We often think of ginger as the root of a plant, but it is in fact, an underground stem (called a rhizome) that has a myriad of culinary uses either in its fresh form, as a dried powder, or pickled.
Fresh ginger complements both sweet and savoury dishes with its tangy freshness, light spiciness, warmth, and mellow sweetness. It is an indispensable ingredient in Asian and Indian cuisine. When looking for flavour and texture in a recipe, for example in a stir fry, ginger can be sliced into planks or matchsticks or chopped. Planks or slices work well for infusions e.g. ginger tea or in a stock, and minced bits of ginger, when incorporated into a dish such as a couscous pilaf, will deliver intermittent bursts of warmth and spicy flavour. For salad dressings and dipping sauces, it is best to first grate it and then to a blend it with other ingredients.
For thousands of years, ginger has been used by the Chinese, Greeks, Romans, and Arabs for the treatment of stomach ache, diarrhoea, and nausea. There is also documented evidence to support its use for pregnancy-induced and postoperative nausea and vomiting. It may also be effective in the treatment of arthritis (osteo and rheumatoid) and motion-sickness although the evidence has not been consistent. Some other potential health benefits of using ginger include alleviation of pain from a sore throat, aid in digestion, and reducing cold and flu symptoms.
Quick ideas for using ginger:
- Ginger Tea (boil fresh ginger and lemon for 20min. Ring the changes, by adding turmeric, cloves, cardamom, or serve with fresh mint and a dash of honey)
- Add to cold water with lemon and pomegranate
- Add chopped ginger to freshly steamed vegetables such as parsnips, turnips and carrots or to green leafy vegetables (broccoli, spinach, bok choy).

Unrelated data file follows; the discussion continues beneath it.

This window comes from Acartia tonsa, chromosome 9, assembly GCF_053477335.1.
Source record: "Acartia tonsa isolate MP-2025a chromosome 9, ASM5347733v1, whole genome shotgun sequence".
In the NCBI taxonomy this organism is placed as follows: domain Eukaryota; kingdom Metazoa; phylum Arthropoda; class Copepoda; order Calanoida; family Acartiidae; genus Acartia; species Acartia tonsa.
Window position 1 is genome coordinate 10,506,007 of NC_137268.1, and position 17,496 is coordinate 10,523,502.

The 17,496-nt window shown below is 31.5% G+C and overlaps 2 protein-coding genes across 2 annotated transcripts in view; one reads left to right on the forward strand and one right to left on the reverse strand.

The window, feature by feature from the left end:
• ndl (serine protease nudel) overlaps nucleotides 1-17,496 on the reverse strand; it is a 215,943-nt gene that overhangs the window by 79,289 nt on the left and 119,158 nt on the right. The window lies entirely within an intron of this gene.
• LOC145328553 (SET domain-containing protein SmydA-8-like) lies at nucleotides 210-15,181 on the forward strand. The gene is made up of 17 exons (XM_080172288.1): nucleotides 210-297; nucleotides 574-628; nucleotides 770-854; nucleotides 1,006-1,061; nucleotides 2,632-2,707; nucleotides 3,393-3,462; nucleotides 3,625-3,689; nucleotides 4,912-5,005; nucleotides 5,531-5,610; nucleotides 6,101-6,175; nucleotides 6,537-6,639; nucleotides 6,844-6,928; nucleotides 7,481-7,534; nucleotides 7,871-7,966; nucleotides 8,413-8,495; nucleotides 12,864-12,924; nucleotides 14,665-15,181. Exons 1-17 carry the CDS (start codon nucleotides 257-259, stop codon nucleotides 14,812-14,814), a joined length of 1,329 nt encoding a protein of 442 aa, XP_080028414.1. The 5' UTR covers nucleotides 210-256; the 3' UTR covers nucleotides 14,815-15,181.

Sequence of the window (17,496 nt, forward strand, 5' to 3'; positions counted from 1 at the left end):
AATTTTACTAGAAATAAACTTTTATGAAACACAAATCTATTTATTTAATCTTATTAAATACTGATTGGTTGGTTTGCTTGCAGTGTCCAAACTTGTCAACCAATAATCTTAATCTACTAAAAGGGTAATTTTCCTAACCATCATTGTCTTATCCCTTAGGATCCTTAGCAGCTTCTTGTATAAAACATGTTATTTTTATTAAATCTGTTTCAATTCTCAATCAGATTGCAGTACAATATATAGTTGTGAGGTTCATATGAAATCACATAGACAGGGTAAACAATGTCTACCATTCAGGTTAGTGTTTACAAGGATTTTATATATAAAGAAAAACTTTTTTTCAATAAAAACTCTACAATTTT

Ginger rosemary rub
Makes 3 cups. Serving size ¼ cup. This seasoning works well for most meat – beef, pork, lamb, chicken and fish.
1 cup paprika
1 cup brown sugar
1/2 cup salt
2 Tbsp. onion powder
2 Tbsp. garlic powder
2 Tbsp. ground ginger
2 Tbsp. dried rosemary
2 tsp. coarsely ground pepper
Combine all ingredients in a bowl.
Pan-Seared Salmon with Cherry Tomato–Ginger Sauce
In this recipe, fresh ginger flavors the sauce, and ground ginger and other warm spices are rubbed on the fish to make a flavorful, crisp crust. Be sure to buy whole coriander seeds and grind them in a food processor or spice grinder; pre-ground coriander will be too fine.
1/4 cup coriander seeds, ground medium-fine
1/4 tsp. ground ginger
1/4 tsp. cayenne
1 Tbs. canola oil
4 center-cut salmon/fresh tuna fillets (about 180g each), skin removed
salt and freshly ground black pepper
2 cloves garlic, minced
500g cherry tomatoes, halved
2 tsp. grated fresh ginger
1/2 cup dry white wine or vegetable stock
1/4 cup homemade or low-salt chicken stock
2 Tbs. unsalted butter
2 Tbs. chopped fresh coriander
- In a small bowl, combine the coriander, ground ginger, and cayenne and mix with oil to make a paste. Pat the paste on both sides of the salmon fillets and season with salt and pepper.
- Heat a heavy-based pan over medium-high heat. Add 1 Tbsp. oil and swirl to coat.
- When the oil is hot but not smoking, add the fillets and cook until the bottom is well browned and the bottom half of the fish becomes opaque (3 to 4 min). Turn the fish and cook until browned on the second side and just cooked through, (another 3 to 4 min).
- Transfer to a warm platter.
- Pour off all but a film of fat from the pan. Add the garlic and sauté until fragrant (about 15 sec). Add tomatoes, sprinkle with salt, and sauté until slightly softened (about 2 min). Remove from the heat, toss in the ginger, and pour the tomatoes over the fish.
- Put the pan over high heat. Add the wine and boil until reduced by half. Add the stock; boil until reduced by half again.
- Off the heat, swirl in the butter. Season with salt and pepper to taste. Pour the sauce over the salmon and tomatoes, sprinkle with the coriander, and serve immediately.